Meanwhile the British were illustrating on several fronts that while the uniform insignia might be changed, the British crown constabulary remains much the same. In Belfast, the Diplock court trial of Republican Sean Hoey was an indictment of the RUC- PSNI and any Republican who might pledge it fealty. Here was an important case with top ranking RUC now PSNI members in the witness box. In the past, top crown constables felt it fair game to beat a confession out of the Irish suspect then conspire to commit perjury and cover-up to jail the Republican for a lengthy sentence. Now the crown eschews torture with its inconvenient telltale signs. Instead these top-ranking constables merely planted DNA evidence, using black tape taken from his South Armagh home, and stuck the tape onto evidence collected from various scenes. They then concealed it by perjury and cover-up. Already a perjury investigation has been ordered by the Diplock judge. The ranking crown constable Baxter, directed to initiate the perjury inquiry is the very man named by subordinates as having solicited the perjury from the top.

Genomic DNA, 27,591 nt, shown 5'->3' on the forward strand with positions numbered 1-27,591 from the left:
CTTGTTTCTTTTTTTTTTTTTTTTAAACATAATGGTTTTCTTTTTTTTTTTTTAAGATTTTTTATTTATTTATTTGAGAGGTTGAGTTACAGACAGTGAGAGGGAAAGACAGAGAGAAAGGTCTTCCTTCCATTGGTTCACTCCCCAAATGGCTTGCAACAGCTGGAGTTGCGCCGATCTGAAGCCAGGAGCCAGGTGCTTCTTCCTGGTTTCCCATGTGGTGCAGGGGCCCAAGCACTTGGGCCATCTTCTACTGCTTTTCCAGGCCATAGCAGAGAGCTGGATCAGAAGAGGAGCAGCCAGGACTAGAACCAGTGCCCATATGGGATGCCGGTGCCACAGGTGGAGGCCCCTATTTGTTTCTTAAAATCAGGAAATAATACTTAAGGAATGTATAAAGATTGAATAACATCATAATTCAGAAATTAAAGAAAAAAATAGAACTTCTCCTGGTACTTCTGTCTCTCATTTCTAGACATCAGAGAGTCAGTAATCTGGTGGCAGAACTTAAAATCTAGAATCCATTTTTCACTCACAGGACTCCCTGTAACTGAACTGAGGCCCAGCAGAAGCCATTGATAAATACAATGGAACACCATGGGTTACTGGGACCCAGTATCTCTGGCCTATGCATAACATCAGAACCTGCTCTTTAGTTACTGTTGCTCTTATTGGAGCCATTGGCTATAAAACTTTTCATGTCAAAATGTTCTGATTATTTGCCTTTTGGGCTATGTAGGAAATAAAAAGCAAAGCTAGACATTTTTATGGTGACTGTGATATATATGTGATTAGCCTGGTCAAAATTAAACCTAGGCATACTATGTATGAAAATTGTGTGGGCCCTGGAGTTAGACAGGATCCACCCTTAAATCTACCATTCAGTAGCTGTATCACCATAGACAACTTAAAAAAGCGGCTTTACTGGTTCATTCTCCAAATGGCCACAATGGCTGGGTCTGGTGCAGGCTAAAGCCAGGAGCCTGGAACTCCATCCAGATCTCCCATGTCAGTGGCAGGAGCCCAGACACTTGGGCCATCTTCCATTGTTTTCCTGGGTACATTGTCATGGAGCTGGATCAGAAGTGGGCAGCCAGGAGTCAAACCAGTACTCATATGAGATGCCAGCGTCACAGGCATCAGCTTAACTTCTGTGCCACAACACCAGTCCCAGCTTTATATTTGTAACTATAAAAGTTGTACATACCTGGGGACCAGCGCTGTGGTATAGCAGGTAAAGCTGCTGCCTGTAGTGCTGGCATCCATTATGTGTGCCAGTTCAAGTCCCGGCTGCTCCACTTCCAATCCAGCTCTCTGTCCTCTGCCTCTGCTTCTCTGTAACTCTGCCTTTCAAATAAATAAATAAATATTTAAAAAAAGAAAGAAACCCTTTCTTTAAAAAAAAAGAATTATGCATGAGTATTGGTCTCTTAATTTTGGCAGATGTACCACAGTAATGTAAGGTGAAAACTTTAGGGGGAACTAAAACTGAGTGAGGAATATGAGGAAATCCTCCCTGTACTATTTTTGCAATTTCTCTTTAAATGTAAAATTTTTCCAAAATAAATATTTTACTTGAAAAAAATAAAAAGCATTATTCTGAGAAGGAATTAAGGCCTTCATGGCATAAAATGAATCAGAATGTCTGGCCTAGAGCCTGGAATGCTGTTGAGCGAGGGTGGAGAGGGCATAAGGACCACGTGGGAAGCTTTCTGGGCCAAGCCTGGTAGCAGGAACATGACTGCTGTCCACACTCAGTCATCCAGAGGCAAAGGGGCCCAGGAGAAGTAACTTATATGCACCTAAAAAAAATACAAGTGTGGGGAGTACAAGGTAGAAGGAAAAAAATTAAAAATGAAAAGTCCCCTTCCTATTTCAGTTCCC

Other planted DNA cases, including that of Mark Brogan and Martin Carroll have collapsed. No one has been demoted or prosecuted. The discredited case against Sean Hoey has been allowed to proceed. Already another Republican, Declan McGlinchey, whose family may have encouraged the Toome debate, has been picked up on discredited DNA evidence. Was this coincidence? Are the RUC-PSNI sending a message?
The post-Patten RUC has no more qualms about perjury, planted evidence and cover-up to jail suspected Republican opponents of British rule than the pre-Patten RUC. Is the relative silence about blatant miscarriages of justice from many quarters who loudly would have denounced such a conspiracy in the past a sign of what full cooperation and backing of the PSNI will entail?